Bird snuggling may not be America's favorite extracurricular activity, but the Centers For Disease Control is telling us to stop snuggling with chickens.

When you think of snuggling you think of dogs, cats, and maybe someone sweet. But, there are plenty of people in the world who have taken to chicken-snuggling - and that's  a problem.

According to a story in the Washington Post, eight separate outbreaks of salmonella have been linked to "pet poultry" in the United States. More than 370 people have gotten sick and 71 required hospitalization.

Nobody has died yet in 2017 due to chicken snuggling, but last year there were three reported deaths among more than 800 people dealing with salmonella symptoms such as nausea, vomiting, cramps, and fever.In Colorado, the number is between 15 and 20, including one in Mesa County.

So, exactly who are these chicken snugglers? Who is it that is getting cheek-to-cheek with these birds of a feather? Well, the fact is,  they are hard to spot.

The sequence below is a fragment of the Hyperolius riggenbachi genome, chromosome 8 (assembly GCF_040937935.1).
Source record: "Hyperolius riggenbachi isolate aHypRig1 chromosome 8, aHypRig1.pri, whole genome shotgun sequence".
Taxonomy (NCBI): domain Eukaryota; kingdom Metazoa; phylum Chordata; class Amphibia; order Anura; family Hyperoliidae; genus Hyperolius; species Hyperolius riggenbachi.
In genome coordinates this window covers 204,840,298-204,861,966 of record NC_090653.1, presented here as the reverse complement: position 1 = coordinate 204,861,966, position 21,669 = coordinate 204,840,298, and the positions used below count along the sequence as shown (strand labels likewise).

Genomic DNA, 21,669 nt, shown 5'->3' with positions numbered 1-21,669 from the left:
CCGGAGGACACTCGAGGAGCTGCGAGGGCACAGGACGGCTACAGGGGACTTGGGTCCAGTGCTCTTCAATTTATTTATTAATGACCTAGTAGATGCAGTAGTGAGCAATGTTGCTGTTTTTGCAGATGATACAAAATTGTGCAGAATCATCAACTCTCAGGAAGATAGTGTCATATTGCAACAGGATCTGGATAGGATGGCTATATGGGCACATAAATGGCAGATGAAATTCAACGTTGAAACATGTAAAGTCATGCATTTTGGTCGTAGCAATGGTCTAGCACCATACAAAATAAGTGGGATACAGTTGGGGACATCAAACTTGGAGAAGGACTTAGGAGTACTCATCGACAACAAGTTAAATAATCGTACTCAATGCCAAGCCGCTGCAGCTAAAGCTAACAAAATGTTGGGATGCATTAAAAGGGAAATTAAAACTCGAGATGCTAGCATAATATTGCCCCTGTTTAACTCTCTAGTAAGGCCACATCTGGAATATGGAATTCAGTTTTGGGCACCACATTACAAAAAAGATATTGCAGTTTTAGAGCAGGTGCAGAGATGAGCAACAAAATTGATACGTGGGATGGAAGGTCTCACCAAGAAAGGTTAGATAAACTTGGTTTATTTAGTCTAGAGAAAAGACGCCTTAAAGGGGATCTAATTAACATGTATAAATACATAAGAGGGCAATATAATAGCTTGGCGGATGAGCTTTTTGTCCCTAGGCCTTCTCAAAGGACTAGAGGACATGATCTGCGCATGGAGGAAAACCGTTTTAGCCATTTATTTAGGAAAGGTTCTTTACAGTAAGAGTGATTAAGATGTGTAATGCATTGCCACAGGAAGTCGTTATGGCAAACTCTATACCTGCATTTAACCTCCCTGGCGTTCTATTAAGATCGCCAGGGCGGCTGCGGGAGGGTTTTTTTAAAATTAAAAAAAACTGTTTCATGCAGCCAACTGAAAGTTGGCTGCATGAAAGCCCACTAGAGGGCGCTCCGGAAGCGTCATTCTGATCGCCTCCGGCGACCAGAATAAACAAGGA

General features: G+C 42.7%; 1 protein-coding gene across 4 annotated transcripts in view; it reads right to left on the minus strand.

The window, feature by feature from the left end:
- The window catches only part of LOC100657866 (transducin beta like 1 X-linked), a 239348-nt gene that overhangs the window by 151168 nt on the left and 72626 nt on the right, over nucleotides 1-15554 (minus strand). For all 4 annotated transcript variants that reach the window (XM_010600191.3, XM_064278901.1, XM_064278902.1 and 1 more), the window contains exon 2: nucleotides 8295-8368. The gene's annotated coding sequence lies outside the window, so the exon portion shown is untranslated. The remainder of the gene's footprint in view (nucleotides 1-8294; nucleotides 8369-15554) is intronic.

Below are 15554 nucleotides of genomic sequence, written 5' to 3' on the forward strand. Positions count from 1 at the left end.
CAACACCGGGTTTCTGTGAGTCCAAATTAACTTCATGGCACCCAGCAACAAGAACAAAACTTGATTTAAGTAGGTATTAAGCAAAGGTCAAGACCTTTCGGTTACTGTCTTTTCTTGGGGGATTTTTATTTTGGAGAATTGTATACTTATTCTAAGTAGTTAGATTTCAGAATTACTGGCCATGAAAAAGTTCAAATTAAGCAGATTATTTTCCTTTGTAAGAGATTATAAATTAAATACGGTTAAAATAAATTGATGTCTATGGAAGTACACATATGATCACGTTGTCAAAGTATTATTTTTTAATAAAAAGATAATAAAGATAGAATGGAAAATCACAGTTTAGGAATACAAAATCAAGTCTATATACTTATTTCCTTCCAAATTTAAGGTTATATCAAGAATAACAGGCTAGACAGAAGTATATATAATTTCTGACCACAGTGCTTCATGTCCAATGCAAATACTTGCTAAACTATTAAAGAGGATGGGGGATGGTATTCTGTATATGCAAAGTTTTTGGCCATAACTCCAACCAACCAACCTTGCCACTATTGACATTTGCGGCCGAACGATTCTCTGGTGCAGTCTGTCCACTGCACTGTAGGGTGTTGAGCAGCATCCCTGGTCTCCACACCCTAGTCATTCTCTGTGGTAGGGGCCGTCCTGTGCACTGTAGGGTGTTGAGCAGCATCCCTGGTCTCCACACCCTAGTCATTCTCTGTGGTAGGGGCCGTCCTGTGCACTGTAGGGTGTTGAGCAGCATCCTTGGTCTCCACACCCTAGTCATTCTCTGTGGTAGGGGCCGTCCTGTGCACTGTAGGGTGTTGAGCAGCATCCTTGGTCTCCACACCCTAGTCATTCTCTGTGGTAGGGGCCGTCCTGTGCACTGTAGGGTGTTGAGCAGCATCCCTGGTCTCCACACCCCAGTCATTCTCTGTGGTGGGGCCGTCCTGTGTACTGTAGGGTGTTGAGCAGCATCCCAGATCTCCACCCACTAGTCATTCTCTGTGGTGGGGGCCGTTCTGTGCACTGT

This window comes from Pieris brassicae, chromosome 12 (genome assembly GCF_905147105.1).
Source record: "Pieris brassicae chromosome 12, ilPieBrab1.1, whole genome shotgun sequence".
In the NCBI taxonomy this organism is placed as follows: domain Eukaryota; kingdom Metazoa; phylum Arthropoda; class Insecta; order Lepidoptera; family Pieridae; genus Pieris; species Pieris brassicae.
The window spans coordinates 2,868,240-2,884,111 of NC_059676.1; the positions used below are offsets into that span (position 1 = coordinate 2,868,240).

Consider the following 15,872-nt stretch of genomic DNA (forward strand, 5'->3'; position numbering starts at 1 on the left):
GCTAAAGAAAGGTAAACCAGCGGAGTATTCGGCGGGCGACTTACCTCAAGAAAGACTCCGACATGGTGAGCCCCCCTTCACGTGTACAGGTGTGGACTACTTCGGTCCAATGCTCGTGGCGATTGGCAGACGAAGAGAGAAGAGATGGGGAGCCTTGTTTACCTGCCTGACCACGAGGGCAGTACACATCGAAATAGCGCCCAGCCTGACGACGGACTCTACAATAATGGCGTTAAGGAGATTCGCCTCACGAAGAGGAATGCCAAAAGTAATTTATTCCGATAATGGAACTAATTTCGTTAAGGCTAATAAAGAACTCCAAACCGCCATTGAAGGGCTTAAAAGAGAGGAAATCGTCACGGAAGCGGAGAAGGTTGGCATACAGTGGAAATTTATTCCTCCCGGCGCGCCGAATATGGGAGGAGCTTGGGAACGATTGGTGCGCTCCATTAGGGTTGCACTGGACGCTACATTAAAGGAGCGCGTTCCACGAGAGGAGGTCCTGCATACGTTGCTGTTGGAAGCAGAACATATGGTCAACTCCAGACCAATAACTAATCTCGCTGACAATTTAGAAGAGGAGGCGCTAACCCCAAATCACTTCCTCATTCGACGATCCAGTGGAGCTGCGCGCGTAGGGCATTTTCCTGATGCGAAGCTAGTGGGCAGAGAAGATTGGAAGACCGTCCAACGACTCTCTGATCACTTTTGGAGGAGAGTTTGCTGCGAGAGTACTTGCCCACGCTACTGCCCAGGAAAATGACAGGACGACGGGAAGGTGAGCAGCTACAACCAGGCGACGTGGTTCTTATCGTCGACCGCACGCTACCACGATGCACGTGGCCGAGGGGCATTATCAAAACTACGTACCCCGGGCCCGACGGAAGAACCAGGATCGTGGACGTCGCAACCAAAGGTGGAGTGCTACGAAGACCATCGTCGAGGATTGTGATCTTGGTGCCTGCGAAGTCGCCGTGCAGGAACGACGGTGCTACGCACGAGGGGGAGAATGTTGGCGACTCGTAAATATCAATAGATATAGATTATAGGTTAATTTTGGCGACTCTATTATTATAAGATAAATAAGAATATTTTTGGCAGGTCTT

It could be a neighbor, a co-worker, that person standing next to you in the check-out line at the grocery store, or that person at the end of the church pew on Sunday morning.

About half of the people suffering from salmonella last year admitted to snuggling with their baby chicks, and nearly half of them allowed their chickens in the house.

The CDC says it's not a good idea to snuggle with birds of any kind, regardless of how sweet and cuddly they may be. The elderly and small children especially should avoid handling chickens. Handwashing remains the #1 weapon for chicken handlers when it comes to avoiding sickness.

So, there you go. No more chicken snuggling. If you have the need to snuggle, visit the Roice-Hurst Humane Society to find a suitable four-legged snuggle buddy.